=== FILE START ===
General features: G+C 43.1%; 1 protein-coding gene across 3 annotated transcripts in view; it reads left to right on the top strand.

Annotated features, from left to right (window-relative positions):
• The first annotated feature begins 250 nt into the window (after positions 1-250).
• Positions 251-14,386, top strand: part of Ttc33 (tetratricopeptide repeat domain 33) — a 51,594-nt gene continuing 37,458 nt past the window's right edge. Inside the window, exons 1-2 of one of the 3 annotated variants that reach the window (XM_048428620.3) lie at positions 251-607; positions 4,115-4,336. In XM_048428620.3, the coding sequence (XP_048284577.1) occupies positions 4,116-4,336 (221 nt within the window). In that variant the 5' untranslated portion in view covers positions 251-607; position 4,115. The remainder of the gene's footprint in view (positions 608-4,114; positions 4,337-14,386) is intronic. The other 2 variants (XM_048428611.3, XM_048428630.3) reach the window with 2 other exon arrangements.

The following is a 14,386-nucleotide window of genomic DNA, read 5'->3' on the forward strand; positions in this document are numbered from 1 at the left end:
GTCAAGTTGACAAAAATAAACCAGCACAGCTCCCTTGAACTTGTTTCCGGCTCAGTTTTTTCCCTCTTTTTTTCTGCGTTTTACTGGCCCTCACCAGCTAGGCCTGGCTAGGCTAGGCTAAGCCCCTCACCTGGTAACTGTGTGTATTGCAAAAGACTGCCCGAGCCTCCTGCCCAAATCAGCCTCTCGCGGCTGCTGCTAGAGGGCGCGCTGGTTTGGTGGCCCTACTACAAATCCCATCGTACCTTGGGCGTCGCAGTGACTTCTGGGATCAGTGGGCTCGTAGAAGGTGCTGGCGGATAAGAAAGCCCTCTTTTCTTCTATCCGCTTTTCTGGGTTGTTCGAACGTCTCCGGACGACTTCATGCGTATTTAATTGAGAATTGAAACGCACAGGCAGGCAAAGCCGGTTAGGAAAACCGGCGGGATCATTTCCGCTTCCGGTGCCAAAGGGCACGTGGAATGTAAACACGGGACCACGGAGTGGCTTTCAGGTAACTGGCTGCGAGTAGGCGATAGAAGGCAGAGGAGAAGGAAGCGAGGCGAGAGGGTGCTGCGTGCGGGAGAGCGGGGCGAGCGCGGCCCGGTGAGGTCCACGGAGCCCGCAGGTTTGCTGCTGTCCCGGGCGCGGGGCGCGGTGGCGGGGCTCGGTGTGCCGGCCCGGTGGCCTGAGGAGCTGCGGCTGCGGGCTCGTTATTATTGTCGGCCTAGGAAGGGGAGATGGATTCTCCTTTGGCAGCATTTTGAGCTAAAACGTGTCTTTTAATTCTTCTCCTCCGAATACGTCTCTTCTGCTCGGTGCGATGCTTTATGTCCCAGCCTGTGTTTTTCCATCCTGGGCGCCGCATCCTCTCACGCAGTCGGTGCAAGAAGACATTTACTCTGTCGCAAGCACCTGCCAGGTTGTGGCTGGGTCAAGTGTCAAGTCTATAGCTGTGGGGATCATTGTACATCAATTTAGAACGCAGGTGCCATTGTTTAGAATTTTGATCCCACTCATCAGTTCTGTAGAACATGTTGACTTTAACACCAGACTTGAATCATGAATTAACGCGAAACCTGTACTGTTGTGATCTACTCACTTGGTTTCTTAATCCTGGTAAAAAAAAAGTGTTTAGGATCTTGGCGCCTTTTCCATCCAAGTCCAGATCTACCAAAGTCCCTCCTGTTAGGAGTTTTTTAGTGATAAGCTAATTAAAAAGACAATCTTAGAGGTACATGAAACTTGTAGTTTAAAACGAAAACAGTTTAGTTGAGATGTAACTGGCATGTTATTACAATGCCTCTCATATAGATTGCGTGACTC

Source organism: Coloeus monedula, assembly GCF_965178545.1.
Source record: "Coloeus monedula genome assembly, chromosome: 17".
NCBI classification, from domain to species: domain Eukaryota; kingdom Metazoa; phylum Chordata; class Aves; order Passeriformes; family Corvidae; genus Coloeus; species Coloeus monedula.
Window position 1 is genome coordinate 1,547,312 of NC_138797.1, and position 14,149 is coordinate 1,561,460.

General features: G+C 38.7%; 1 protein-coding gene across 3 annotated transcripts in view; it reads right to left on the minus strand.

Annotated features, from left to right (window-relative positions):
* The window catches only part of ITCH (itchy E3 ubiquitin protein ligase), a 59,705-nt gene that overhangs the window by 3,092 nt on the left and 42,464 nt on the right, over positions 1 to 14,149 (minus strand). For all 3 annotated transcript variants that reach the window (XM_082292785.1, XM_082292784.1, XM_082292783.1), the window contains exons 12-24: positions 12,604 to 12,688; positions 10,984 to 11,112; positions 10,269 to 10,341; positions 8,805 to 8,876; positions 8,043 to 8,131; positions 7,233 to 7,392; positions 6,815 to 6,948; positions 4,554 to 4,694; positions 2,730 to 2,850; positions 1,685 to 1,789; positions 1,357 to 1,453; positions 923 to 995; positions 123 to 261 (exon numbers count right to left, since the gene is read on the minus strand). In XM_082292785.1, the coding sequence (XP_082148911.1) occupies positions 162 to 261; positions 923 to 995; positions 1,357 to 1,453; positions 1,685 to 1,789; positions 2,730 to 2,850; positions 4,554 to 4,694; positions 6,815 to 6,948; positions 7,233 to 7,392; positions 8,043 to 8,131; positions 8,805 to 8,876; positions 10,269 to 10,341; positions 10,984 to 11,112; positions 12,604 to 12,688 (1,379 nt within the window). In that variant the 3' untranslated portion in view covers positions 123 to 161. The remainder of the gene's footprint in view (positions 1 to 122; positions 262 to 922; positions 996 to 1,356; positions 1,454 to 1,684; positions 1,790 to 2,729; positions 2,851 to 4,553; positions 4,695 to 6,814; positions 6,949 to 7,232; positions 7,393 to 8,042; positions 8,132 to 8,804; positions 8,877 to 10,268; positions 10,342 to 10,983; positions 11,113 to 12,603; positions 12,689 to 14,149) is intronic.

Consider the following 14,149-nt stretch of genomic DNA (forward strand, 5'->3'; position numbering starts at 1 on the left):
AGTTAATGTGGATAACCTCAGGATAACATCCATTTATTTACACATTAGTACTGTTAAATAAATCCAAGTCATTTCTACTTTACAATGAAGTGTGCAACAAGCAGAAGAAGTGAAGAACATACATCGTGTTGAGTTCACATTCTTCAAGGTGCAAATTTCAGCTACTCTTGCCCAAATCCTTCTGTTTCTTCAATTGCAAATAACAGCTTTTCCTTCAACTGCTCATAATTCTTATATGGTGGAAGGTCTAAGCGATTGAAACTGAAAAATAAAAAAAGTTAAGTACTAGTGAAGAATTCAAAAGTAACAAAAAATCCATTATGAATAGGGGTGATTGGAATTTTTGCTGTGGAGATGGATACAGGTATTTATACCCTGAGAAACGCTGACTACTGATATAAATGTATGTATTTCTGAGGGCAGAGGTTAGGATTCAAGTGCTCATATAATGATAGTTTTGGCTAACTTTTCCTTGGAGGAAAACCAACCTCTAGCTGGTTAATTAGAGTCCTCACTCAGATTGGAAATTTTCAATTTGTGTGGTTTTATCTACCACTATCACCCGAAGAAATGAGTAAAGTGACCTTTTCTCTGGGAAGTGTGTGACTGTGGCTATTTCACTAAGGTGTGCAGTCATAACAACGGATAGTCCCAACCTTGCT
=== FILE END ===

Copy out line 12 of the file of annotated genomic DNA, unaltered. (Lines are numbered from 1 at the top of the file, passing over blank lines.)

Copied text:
Annotated features, from left to right (window-relative positions):